The cries “Ne”, “Ish,” “San” all uttered with emphasis greet us as we see students practising their moves with great concentration. All dressed in their Karate Kits with only the different belts indicating their respective levels of proficiency, they pause to greet everybody who enters the hall by bowing their heads with hands clasped in a gesture of respect.
In an era where values and manners are least appreciated, an institution that places emphasis on such ideals is praiseworthy. The Institute for Martial Arts in Wellawatte begun by Dr. V. Thanarajah, the instructor in charge and president of the institute teaches Karate not for the purpose of waging a battle but purely for self-defence, emphasizing its worth as a character-building tool.
Since its inception in 1989, IMA has been a potential catalyst in promoting martial arts as a sport across its member base amounting to thousands with many branches scattered across the island.
Karate is the main focus though the course is a mixture of martial arts, and the students undergo a special training in self defence lock techniques beyond the traditional shotokan fundamentals, advanced Kata and Kumite practices.
“My major motive was to popularise the sport among the educated crowd as they believed that the sport was not for refined people in late 1980’s and I wanted to change that view,” said Dr. Thanarajah.
Students with a knowledge of English are ideal, but others also get an opportunity to study the language as Dr. Thanarajah believes that if they can speak the language a common code of behaviour can be maintained. New students are accepted in April and anyone above three years of age can enrol. Those who are unable to afford the course are given an opportunity to follow the classes free of charge.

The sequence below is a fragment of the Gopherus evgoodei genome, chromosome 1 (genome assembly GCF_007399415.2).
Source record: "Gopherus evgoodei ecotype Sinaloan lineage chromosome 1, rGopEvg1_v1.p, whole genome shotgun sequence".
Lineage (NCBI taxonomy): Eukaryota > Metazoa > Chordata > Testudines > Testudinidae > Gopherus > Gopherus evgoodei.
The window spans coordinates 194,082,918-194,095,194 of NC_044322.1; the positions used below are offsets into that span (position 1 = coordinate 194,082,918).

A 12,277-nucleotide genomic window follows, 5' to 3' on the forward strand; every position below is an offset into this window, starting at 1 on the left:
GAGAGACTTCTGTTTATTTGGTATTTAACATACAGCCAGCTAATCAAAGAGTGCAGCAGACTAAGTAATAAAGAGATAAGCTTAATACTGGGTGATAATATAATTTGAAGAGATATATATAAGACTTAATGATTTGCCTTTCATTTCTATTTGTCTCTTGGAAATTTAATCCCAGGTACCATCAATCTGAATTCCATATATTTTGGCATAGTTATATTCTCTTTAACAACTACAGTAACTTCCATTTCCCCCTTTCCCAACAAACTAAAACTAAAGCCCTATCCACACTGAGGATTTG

Nearly 100 candidates follow classes and they can climb the ladder by achieving white, orange, green, brown belts and finally the black belt certificate where one qualifies to be an instructor.
Physical wellbeing is important as well as mental wellbeing therefore they receive advice on healthy food habits and are also trained to build their self confidence and help them identify the capacity of their own energy. There is no competition between them and they are able to enjoy the sport in a stress-free atmosphere.
Dinesh Sattrukalsinghe, a student and also an instructor of IMA at present recalled his 18 years at the institute. He initially joined when he was a university student in search of stress relief. Balance of mind is important to face challenges in the work place, family etc and he was able to achieve this through karate, he says.
Said Kshanika Goonesekera, a student “I have leant a lot through the words of wisdom that Dr. Thanarajah shares. You can become a better person,” she adds. “They should promote karate as a self skill as a compulsory subject at least for a period of six months in schools - as this is something really cool; it builds the mind, temperament and patience,” was Mr. Sattrukalsinghe’s view.
IMA conducts classes at their Wellawatte centre on Wednesdays and Fridays at 6.30 p.m. at Fredrica Road, at Samaja Sarana Hall, St. Anthony’s Church premises, Colombo 3 at 10.30 on Sunday mornings and on Sundays at 5 p.m. at the Dutch Burger Union, Thunmulla Junction.